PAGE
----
Journal of Applied Horticulture | Year: 2010
Plants of muskmelon variety "Calypso" were used as scion and non grafted control while two hybrids (Cucurbita maxima x Cucurbita mushata), TZ148 and Ferro as rootstocks. Grafted and non-grafted plants were grown under a monotunnel heated and irrigated by geothermic water in the South of Tunisia. Plants were grown in soilless culture on sand and compost. This trial has revealed that, on sand as well as on compost, grafted plants were more vigorous than self-rooted ones. This vigor was highlighted by values of length and volume of roots, plant height, stem diameter, leaf area and fresh and dry matter of leaves. Indexes of growth represented by LAI, SLA, RGR and NAR were strongly improved by grafting particularly by TZ148. This improvement implied a hasty vegetative growth. Moreover, precocity of production was greater for grafted plants. In addition to their early production, grafted plants produced more fruits on sand and compost. The average weight of fruits was enhanced, too, by this agricultural practice. Thus, the major part of fruits produced by grafted plants had a weight superior to 600g.
Visser M.,Roosevelt University |
Collin P.,Roosevelt University |
Belgacem A.O.,Institute of Arid Regions |
Neffati M.,Institute of Arid Regions
Arid Land Research and Management | Year: 2012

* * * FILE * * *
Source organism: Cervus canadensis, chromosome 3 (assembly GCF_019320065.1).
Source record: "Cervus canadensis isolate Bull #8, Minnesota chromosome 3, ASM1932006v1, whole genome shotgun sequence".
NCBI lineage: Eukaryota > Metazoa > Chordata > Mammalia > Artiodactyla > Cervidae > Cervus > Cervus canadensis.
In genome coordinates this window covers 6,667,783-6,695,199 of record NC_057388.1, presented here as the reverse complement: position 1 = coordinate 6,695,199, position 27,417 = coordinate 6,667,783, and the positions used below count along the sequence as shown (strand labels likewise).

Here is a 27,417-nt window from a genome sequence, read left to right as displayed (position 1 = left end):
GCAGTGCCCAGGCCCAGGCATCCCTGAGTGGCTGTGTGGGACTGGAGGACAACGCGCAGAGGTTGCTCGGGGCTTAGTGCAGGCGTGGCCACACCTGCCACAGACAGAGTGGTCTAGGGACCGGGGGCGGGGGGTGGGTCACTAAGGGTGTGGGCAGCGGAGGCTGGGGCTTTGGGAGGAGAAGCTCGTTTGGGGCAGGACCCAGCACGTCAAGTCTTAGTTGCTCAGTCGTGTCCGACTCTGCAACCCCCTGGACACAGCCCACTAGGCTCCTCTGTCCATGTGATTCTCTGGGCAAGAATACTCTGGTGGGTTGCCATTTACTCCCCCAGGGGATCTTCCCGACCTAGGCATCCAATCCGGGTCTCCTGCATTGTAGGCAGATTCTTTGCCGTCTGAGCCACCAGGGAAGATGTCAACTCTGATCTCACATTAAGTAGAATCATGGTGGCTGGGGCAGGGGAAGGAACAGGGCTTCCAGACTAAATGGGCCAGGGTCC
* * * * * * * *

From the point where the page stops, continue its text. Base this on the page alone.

In North African dryland research, few recognize that phosphorus (P) is the main soil nutrient limiting plant growth for legumes, in particular. P-fertilisation of legume reseedings could boost biological N-fixation and N-yield through enhanced biomass production, which, in turn, can benefit the re-establishment of resource-responsive perennial grasses. This is the hypothesis underlying a short-term fertilization experiment carried out with seedlings of Argyrolobium uniflorum, a native palatable legume. A secondary question was whether plant-available P, as measured by the Olsen method, is the best way to assess P-status in arid, calcareous, and nutrient-depleted soils that are renowned for their resource patchiness. Results show a significant effect of phosphorus addition on dry matter and N-yield. Seedlings responded to 25-kg P ha-1 by almost doubling dry matter production, yet no further improvement was observed for 50-kg P ha-1. The better plant growth corresponded with higher numbers of active nodules on P-fertilized seedlings. Plant P-content showed a positive and significant linear correlation with dry matter yield, whereas soil total and Olsen P-content did not, suggesting that plant P-content might be a more sensitive indicator of plant-available P than Olsen soil P-content. The observation that nodulation was efficient even though the land had not carried any legumes for over twenty years suggests that reseeding is feasible without inoculation. The strong response of Argyrolobium uniflorum seedlings to modest doses of phosphorus confirms the role of both legumes and phosphorus as key factors for restoring degraded drylands. © 2012 Copyright Taylor and Francis Group, LLC.